IOBus server interface example

IOBus server web interface with no IOBus nodes attached

Attaching a single node is as easy as taking a D-Sub 9 cable and connecting the node to the TAC, to attach multiple nodes you can either use a custom-made wiring harness or a LXA IOBus 1BI-3BO bus multiplexer.

Switchable 12V voltage injection and CAN bus termination are already handled inside the TAC. New nodes are automatically discovered by the IOBus server and made available in the web interface and the IOBus server HTTP API, making them available for use in your labgrid exporter config.

Network Config: NetworkManager

The TAC uses NetworkManager to configure its network interfaces. The TAC has two external network interfaces, the Uplink port on the display side, which is used to connect to your infrastructure and the DUT port which is used to connect to a device under test.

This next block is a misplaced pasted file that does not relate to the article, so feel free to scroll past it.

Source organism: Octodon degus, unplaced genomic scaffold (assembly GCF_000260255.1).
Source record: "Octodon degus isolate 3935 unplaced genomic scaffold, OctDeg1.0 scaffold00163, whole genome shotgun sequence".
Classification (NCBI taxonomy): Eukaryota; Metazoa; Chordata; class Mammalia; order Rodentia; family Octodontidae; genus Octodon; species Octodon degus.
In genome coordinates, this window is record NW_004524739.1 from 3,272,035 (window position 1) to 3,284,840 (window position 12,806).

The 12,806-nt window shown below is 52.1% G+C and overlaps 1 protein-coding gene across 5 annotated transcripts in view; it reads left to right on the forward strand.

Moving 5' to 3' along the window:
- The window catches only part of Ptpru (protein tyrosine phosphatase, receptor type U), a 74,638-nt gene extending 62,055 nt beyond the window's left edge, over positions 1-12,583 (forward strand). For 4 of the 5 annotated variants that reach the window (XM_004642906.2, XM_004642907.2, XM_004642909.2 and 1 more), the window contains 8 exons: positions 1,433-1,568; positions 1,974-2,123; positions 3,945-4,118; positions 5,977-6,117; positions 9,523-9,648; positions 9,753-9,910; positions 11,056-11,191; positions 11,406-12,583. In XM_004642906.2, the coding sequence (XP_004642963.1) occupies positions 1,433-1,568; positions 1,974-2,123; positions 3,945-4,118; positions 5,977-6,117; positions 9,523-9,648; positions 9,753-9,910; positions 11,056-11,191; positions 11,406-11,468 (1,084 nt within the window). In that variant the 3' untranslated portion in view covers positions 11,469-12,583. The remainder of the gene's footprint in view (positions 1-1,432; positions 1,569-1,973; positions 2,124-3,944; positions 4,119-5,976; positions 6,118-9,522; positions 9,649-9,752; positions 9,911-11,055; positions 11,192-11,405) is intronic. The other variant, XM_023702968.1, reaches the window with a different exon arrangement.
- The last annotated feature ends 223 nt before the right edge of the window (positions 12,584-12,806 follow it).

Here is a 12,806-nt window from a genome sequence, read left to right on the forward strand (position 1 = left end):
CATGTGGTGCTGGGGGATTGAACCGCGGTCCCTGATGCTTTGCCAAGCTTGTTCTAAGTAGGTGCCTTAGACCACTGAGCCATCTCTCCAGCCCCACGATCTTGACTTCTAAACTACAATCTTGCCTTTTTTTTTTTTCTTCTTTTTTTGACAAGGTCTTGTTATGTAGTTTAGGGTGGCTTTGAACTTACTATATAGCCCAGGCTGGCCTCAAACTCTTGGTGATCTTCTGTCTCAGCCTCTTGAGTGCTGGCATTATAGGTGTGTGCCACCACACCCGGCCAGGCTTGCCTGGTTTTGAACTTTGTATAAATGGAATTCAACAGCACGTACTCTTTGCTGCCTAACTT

Under the hood these two ports are implemented using a three port ethernet switch. Two of the switch ports are connected to the external ports mentioned above, while the third port is connected to the SoC of the TAC.

Using the Linux DSA (distributed switch architecture) framework it is possible to treat the external ports as two independent interfaces in Linux, even though they are physically located behind a switch.

By default the two external ports are bridged together, meaning the TAC behaves just like a simple transparent ethernet switch, connecting you DUT to the same network you TAC is connected to.

This information should help us make sense of the ip link output below:

root@lxatac-00002:~ ip link | grep -B 1 ether
4: switch: <BROADCAST,MULTICAST,UP,LOWER_UP> mtu 1501 qdisc …